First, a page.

As a tax practitioner for more than 40 years and a business valuation professional for 25 years, sales and valuations of tax practices have crossed my desk numerous times, in addition to making two acquisitions myself. As with most, if not all, tax practice acquisitions, the buyer and seller have very different points of view.
What are the seller’s objectives when selling a tax practice?
From the seller’s perspective, there are two objectives. First, how can a seller maximize the best price, and second, how does the seller place clients with firms offering the same or better quality of service? In a perfect world, the seller will be paid upfront for his or her tax practice, while spending a minimal amount of time transitioning the personal and professional goodwill to their buyer. This type of deal does happen; however, the risk to the buyer is huge. For this reason, few practices are sold in a lump sum.
What are the buyer’s objectives when buying a tax practice?
There are two buyer’s objectives as well. First, the buyer wants to maximize new client billings at the best price, while retaining those clients over a long period of time, and second, the buyer wants to make sure that the two merging practices “fit” geographically and in the similar type of tax service offered. For client retention to work, the personal and professional goodwill of the seller(s) must be successfully transferred to the buyers in a reasonable period of time.
How can the buyer and seller compromise during a tax practice acquisition?
To mitigate these differences, there must be a compromise between the buyer and the seller. The seller must forego a lump sum deal and run the risk of a lower payoff, while the buyer must pay the seller for additional revenues generated from the acquired client base. To accomplish this, the price is expressed as a multiple of annual revenue receipts, such as .75, 1.00 or 1.25, depending on the buyer’s and seller’s perception of the quality of the practice. Why receipts over billings? Simple – cash is “king!” The amount should be paid out monthly over a period of years – generally three to five years – depending on the transition time needed to transfer goodwill to the buyer.
What does a typical tax practice acquisition look like?
Here’s how a typical acquisition would take place. Buyer A buys Seller B’s tax practice at a multiple of 1.00, based on the historical client retainage, gross margins and potential for generating additional fees within the client base, as well as other factors that I’ve listed later in this article. Annual fees received are $500,000, and because the seller does not plan to work after the acquisition date (more on that to come), a four-year payout is agreed upon. In the first two years, there was a drop off in revenues when several clients went their separate ways. However, due to increased fees, revenues returned to the $500,000 level and grew 5 percent in the fourth year. As the illustration below shows, the actual payout received over the four-year period is $501,500, discounted to $477,153 using a safe rate of 2.5 percent.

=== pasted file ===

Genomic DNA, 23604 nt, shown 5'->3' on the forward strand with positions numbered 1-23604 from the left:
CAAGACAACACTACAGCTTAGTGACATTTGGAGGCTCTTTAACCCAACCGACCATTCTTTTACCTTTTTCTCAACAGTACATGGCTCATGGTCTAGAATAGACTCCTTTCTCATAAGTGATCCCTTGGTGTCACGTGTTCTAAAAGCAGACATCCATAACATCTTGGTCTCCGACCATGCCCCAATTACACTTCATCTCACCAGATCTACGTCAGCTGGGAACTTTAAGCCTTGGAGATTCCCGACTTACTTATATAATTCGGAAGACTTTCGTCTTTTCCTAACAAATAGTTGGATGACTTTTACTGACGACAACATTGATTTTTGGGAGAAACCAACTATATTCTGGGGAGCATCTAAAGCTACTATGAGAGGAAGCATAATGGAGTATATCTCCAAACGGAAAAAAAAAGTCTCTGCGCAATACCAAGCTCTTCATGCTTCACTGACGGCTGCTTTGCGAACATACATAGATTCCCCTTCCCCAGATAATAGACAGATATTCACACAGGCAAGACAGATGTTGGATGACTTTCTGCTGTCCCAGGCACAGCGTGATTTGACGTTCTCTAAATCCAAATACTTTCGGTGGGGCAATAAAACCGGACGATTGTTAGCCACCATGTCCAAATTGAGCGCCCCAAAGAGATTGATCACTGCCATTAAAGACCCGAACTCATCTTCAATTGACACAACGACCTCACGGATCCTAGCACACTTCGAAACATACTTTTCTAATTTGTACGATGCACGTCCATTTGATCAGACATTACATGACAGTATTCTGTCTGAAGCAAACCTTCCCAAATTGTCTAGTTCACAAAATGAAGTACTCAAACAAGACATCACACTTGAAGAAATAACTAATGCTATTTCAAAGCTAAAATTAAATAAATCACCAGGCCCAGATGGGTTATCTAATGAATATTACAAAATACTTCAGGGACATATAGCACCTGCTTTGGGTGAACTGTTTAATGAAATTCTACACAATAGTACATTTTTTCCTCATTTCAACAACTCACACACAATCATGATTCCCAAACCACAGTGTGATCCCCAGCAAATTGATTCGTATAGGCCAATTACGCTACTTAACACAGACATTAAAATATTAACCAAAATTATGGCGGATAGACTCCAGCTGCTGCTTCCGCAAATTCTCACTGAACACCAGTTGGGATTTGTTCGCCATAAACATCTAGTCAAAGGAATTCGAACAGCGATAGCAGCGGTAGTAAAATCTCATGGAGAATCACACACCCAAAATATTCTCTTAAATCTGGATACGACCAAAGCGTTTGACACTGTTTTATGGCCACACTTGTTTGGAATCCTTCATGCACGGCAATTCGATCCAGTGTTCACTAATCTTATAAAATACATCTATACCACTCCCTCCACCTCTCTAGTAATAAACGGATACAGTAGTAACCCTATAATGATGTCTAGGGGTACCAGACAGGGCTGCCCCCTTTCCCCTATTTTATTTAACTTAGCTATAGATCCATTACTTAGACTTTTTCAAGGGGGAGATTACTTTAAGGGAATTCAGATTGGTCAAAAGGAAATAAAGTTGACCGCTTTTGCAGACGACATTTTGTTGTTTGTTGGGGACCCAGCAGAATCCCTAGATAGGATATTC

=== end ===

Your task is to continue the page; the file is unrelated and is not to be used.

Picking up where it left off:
Had the seller been an active employee (part-time or otherwise) of the buyer, it would have been possible that the amount received by the seller would have been more. This is because the seller would be in a position to better transfer his personal and professional goodwill. It is my firm belief that the longer the seller can be active in the business, the better the goodwill transition. To this point, I would strongly advocate that a potential seller consider “merging” with a suitable firm, one to three years prior to retirement, with the deal modeled in the same manner as my illustration above.
How do I determine the valuation multiple of the tax practice?
So, what factors are taken into consideration in determining what multiple to use? Not surprisingly, it is subjective at best. However, over the years, I’ve come to believe that these following 12 factors would work well to assist you in determining the right multiple to use:
There may be other attributes that you might add to the list; however, as I indicated before, I have found these to be more important.
Although I firmly believe that the only “rule of thumb” is that there is no “rule of thumb,” it does seem that average-sized tax and accounting practices sell around 1 times their annual receipts. A multiple of 1 would be a good starting point, and then one would increase or decrease the multiple based upon the attributes I charted above. As shown in the following illustration, the multiple of 1 was increased to 1.2. As mentioned before, these are highly subjective attributes, but nonetheless, an excellent starting point in determining the right multiple for you.
Editor’s Note: For more on this topic, read the Tax Pro Center article, “Helping Clients Sell Their Businesses: Maximizing a Company’s Value.”